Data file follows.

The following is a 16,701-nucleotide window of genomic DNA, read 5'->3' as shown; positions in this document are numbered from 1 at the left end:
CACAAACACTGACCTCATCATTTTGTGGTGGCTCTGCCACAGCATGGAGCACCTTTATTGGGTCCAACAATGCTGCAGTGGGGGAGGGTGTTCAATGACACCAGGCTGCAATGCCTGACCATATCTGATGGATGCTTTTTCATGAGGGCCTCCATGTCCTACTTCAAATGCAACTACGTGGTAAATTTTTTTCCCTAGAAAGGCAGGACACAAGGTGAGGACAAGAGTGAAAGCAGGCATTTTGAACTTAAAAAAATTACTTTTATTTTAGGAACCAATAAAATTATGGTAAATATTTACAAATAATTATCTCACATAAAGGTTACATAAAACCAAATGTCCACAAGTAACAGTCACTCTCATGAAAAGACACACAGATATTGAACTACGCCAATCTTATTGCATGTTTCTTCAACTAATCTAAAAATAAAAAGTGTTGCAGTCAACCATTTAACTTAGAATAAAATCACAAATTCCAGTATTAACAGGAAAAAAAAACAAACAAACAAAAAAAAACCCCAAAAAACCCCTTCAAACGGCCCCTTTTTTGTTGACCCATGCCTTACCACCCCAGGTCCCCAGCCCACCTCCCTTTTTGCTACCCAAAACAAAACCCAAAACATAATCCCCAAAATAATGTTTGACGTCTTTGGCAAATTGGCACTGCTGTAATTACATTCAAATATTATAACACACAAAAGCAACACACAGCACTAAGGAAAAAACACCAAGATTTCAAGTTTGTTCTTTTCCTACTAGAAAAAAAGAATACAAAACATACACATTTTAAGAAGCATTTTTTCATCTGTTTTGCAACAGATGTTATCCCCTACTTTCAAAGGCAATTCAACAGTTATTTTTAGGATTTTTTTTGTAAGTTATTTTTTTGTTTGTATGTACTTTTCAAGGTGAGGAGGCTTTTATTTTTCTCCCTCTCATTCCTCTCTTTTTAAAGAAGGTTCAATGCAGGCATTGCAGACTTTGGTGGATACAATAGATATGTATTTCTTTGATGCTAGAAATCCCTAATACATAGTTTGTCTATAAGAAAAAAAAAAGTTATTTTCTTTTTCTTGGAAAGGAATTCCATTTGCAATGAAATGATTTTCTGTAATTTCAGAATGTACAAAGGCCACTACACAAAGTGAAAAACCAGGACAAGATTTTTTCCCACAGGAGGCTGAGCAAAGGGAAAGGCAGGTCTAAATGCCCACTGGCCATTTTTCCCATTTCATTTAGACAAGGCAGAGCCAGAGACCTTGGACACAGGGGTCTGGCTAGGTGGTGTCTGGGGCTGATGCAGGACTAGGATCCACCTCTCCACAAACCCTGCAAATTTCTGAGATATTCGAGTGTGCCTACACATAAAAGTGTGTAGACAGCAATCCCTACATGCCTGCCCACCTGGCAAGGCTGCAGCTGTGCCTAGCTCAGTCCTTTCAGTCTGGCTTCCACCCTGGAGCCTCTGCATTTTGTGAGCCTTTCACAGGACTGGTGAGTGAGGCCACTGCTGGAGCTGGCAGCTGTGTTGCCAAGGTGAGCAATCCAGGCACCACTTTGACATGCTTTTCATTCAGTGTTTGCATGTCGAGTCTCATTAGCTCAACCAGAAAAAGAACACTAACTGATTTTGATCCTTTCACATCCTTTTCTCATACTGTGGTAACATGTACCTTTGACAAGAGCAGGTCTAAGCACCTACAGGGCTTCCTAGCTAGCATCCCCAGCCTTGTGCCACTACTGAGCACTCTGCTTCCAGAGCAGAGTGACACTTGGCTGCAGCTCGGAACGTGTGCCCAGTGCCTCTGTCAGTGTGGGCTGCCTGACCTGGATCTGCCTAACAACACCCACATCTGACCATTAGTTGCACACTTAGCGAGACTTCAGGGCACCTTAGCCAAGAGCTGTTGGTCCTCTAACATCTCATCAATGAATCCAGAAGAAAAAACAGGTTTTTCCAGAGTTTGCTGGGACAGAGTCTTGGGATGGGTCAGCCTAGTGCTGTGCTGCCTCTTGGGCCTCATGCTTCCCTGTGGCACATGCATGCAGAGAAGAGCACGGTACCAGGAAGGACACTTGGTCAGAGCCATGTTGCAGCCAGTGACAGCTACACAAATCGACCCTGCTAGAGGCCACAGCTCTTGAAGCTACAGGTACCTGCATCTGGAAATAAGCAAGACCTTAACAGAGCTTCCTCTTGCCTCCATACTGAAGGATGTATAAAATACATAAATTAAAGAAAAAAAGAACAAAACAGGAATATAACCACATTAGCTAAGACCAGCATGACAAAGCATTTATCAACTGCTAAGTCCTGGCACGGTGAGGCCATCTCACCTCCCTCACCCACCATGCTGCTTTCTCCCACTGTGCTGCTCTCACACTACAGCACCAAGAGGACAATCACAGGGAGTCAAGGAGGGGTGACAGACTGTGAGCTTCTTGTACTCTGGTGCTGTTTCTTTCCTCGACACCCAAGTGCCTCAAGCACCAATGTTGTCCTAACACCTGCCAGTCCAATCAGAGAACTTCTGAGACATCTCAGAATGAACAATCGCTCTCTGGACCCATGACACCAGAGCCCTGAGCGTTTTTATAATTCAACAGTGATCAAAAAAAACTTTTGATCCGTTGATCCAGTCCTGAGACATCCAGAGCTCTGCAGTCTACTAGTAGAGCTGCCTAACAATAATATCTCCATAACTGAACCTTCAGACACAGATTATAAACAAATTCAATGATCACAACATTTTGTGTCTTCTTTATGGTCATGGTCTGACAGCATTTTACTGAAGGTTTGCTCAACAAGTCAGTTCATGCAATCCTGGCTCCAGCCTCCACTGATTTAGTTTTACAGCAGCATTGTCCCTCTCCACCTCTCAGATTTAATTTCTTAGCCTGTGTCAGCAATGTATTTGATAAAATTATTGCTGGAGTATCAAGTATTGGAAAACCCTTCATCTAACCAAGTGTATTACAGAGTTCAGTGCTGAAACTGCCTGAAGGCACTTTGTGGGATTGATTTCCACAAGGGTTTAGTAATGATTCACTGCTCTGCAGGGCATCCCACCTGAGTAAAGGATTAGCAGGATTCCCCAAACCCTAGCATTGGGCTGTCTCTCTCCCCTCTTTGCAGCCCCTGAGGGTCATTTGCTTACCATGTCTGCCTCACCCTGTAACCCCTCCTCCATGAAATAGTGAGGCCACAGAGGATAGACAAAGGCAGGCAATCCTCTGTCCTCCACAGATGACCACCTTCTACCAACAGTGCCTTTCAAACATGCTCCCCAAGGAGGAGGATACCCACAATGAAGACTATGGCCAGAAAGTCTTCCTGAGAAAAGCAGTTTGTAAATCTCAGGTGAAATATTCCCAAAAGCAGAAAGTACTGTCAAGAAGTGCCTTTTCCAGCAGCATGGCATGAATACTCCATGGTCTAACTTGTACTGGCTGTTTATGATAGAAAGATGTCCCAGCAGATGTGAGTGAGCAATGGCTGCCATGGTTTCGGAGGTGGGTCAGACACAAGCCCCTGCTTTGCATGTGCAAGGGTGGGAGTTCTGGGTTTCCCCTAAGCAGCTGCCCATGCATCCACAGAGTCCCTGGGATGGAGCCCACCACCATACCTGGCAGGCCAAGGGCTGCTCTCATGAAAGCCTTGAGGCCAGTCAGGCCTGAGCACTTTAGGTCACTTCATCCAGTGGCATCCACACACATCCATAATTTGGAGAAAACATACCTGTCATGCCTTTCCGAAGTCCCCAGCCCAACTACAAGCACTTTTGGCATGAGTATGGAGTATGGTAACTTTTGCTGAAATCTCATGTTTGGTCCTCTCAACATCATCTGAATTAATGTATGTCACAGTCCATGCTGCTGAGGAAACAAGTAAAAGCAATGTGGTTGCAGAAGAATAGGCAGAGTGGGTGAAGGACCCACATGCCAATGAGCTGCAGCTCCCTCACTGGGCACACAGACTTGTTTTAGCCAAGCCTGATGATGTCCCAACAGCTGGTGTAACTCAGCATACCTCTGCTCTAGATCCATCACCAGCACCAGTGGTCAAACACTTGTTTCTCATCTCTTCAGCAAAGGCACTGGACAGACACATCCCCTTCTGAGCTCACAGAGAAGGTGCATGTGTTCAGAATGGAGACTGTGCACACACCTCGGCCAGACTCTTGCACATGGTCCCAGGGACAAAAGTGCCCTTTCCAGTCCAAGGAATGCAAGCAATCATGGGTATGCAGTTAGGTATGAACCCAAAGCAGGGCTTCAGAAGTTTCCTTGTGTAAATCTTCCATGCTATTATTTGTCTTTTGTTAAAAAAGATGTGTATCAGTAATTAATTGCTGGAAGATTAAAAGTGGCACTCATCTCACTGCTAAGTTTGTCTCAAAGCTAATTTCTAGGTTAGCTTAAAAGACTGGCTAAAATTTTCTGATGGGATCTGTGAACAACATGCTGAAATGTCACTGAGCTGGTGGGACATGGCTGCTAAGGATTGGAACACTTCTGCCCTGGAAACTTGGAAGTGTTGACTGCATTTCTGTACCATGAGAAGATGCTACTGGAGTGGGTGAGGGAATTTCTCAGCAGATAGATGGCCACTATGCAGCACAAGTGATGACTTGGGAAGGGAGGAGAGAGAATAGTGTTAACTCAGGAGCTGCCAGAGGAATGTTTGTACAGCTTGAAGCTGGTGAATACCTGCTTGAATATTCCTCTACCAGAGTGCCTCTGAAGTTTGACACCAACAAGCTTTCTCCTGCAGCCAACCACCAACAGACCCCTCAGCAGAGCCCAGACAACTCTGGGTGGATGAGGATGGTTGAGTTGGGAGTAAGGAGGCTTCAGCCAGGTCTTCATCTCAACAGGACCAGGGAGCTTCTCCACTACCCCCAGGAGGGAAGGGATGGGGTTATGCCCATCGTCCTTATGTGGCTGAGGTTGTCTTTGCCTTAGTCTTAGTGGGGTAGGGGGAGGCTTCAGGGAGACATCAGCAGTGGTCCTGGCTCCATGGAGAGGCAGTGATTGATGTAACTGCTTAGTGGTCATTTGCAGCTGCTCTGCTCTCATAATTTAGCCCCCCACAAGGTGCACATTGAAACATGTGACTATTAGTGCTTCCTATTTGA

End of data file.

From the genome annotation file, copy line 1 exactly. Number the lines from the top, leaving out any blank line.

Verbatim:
The following is a 16,701-nucleotide window of genomic DNA, read 5'->3' as shown; positions in this document are numbered from 1 at the left end: